In one of the more impressive bait-and-switch pieces of journalism ever published, the Times goes there in a piece on 83 percent black Detroit, stares into the abyss, and then blinks.
The abyss always stares back, though most shield their eyes from what they never truly forget[Testing Ground for a New Detroit: Mayor Mike Duggan’s Pledges Echo in Detroit’s North End, New York Times, July 6, 2014]
Annexed by the city in the late 19th century, the North End once was the northernmost point in Detroit, bordering on the cities of Highland Park and Hamtramck. It quickly became a haven for the upper class.
These days it still has some of the city’s most glorious homes bordering some of its harshest blight. While it counts judges, doctors and other professionals in its ranks of homeowners, its remaining residents are mostly low-income blacks who bear the brunt of Detroit’s economic decline because of a legacy of confinement to the lowest-paid, least-skilled and least-mobile jobs.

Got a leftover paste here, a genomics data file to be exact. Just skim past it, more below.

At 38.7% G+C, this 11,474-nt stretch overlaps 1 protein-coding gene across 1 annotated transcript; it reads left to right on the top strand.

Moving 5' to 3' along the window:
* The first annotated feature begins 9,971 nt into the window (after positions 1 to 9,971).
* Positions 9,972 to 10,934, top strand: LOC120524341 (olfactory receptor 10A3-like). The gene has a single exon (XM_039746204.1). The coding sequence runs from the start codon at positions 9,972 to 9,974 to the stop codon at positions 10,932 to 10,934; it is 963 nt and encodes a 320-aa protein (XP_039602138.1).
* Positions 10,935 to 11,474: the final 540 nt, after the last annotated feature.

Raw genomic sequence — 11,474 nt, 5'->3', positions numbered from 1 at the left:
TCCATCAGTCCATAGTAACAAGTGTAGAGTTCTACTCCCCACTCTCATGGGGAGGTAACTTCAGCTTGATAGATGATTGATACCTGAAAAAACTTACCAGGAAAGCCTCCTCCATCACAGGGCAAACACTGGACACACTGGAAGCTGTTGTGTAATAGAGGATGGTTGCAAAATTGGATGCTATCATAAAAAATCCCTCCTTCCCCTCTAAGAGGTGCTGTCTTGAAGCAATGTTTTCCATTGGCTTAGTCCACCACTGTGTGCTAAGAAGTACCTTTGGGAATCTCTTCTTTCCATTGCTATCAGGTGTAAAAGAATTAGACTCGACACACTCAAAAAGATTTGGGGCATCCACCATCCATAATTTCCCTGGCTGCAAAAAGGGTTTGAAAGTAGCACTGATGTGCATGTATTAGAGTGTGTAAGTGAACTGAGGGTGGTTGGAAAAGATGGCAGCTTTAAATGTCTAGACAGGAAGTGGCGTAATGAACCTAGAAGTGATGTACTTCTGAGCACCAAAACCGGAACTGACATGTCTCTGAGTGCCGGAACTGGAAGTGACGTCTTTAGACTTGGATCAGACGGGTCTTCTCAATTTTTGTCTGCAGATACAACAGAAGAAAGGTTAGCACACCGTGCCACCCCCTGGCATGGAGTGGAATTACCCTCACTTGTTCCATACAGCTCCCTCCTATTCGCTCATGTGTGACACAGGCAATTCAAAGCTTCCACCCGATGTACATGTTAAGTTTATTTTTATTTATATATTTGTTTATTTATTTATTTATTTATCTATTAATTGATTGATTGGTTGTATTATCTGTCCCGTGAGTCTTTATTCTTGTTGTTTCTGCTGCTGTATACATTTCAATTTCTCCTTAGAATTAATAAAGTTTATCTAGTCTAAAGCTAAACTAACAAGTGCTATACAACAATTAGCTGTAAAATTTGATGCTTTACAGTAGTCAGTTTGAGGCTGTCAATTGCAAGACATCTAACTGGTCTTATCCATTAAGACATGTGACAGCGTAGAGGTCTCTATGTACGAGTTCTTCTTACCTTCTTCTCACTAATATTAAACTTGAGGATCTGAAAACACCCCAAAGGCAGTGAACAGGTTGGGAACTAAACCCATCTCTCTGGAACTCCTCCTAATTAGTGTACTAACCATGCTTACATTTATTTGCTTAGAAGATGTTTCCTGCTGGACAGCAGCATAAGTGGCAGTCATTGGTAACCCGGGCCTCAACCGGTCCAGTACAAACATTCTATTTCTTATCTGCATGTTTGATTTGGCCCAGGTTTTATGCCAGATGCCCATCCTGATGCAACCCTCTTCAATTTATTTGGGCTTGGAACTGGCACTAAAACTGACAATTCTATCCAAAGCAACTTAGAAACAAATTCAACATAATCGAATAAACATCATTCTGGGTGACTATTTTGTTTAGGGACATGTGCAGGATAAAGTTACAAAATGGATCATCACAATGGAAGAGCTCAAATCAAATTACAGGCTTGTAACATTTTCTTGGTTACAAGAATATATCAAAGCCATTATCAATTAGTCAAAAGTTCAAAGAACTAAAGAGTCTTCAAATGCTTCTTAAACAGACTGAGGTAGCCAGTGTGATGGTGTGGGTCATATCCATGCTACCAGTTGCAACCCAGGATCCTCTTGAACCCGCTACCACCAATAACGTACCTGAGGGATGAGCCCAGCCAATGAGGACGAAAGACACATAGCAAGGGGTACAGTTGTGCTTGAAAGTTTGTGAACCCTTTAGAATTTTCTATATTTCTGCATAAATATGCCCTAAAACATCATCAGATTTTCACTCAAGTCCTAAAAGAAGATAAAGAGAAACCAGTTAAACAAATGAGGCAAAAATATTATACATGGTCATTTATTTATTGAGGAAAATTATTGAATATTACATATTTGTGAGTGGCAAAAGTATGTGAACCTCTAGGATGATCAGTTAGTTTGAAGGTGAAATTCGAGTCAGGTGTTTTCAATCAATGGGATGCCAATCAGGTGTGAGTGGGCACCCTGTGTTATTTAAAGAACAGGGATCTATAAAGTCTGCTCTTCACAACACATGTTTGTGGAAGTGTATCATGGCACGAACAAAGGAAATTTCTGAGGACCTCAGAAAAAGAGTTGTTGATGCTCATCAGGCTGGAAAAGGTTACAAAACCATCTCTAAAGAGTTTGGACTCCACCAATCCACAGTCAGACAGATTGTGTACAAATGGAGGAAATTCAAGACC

Older residents remember when Oakland Avenue, the North End’s main north-south drag, was a crowded strip of businesses and bars, such as Phelps Lounge, where some of black music’s hottest acts, like the Temptations, performed in the 1960s.
Or when the likes of Aretha Franklin, Smokey Robinson and Diana Ross lived in the well-to-do neighborhood alongside Detroit’s black elite, who migrated there after World War II, exceptional for a time when racist policies generally kept black residents crowded into the city’s most tattered sections. Now there are more open fields than buildings along Oakland.
And the most notable concerns operating on the street are a liquor store, a few churches and an old Jewish bathhouse. “I drive over occasionally just to look at the old neighborhood,” said Ms. Franklin, who lived in the North End in the 1950s when it was thriving with affluent blacks.